During your Sprint Review, what self-management is taking place? 🚀 - Back to the foundations of the Scrum framework (47)
We started this Scrum foundation series explaining we see four underlying concepts of the Scrum framework. In the past series of blog posts we covered the three pillars of Empiricism, and we covered the Scrum Values.
Now that we understand that we need trust, which is built up by living the Scrum Values, to bring transparency and as such have a good basis to inspect and adapt, we can have a look at the self-managing aspect of the Scrum Team.
👉 Self-managing, meaning the team internally decides who does what, when, and how.
During each of the Scrum Events, and throughout the Sprint itself, the Scrum Team takes decisions, making it self-managing.
Allowing to take more decisions = more mandate = more autonomy = higher motivation = higher effectivity.
Now what can the Scrum Team decide during each of the Scrum Events?
Let’s have a look at the Sprint Review.
- The Scrum Team, together with the other attendees, collaborate on what to do next. Based on the current understanding of the product and the overall context, what would be most valuable to have in the next Increment?
And so they can decide what.
- Together with the stakeholders present, the Scrum Team collaborates on what would be more beneficial to the consumers compared with other items. This can lead to reordering items in the Product Backlog. Some items moved backward, others forward in time.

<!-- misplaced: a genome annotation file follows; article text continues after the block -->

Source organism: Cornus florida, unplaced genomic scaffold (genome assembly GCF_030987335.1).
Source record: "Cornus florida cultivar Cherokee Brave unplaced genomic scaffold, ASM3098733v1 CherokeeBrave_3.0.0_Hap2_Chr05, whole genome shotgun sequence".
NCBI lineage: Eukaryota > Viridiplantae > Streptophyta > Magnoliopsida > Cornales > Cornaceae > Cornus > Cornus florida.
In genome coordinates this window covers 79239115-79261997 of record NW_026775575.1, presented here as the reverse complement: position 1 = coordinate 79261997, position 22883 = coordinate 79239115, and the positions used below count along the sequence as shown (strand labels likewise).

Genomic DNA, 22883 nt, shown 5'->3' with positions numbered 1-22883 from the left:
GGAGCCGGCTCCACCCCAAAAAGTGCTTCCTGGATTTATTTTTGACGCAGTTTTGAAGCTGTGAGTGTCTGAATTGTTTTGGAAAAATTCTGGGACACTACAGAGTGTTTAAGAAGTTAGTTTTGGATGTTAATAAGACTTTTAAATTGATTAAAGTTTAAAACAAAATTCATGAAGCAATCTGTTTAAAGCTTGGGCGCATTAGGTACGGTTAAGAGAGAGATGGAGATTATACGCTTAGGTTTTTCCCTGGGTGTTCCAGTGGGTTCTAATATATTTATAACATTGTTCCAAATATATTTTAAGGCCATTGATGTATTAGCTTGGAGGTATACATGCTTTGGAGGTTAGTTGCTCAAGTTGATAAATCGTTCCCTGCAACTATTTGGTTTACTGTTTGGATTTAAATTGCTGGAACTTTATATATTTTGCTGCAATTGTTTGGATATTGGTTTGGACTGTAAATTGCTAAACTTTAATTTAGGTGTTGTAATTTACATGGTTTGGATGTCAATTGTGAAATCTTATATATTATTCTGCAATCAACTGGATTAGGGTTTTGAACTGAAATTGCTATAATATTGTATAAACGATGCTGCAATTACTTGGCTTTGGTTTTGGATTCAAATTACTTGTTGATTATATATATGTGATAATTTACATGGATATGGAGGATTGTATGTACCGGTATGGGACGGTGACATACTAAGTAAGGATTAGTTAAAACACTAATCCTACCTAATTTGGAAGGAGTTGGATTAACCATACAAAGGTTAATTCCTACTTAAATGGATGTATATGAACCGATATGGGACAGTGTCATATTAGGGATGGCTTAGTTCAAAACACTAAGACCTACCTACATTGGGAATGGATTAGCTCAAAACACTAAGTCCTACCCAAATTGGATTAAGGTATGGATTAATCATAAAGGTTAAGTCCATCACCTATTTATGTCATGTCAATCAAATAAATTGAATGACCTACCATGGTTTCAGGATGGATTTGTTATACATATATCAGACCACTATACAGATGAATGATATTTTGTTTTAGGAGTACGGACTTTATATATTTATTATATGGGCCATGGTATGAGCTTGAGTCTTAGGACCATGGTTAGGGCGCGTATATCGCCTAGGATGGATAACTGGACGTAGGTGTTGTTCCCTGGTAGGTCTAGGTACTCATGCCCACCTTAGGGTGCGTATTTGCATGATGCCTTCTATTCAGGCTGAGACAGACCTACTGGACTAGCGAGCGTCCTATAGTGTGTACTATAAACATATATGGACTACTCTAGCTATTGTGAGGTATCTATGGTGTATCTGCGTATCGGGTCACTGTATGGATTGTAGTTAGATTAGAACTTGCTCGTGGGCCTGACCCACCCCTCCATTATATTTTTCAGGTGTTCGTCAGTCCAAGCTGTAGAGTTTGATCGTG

And so they can decide when.
- Now that the stakeholders and the Scrum Team are together, it might be a great opportunity to learn more about how stakeholders are experiencing the interaction with the Scrum Team and vise-versa. This can bring improvements in the collaboration.
And so they can decide how.
- During conversations, some stakeholders might point out who else could provide useful input to the Scrum Team about Product Backlog Items that will be worked on or refined in one of the coming Sprints.
And so they can decide who.
- PS. They also decided how, when, where and who to invite for their Sprint Review.
These are only a few examples of what a Scrum Team, in this case even together with stakeholders, can decide during the Sprint Review.
Self-managing is about having a mandate to take decisions.
During the Sprint Review, the Scrum Team, maybe even together with stakeholders, decide on what, how, when and who.
Note: without a clear (Product, Sprint and Quality) goal, without clear accountabilities, and without a clear boundaries, self-management will not occur.
Together with your Scrum Team, evaluate how self-management can be improved during your Sprint Review.
Also think about what additional insights or input the team would benefit from others outside the team about purpose and goals, the team's accountabilities and the boundaries they have to work within.
We hope you will find value in these short messages and if you are looking for more clarifications, feel free to take contact.
PS. Next week we'll have a look at self-management during the Sprint Retrospective.
If you want to take a deeper dive into the core concepts we are covering in this blog series, then surely check out our Professional Scrum MasterY workshop. We have some scheduled in the coming period.
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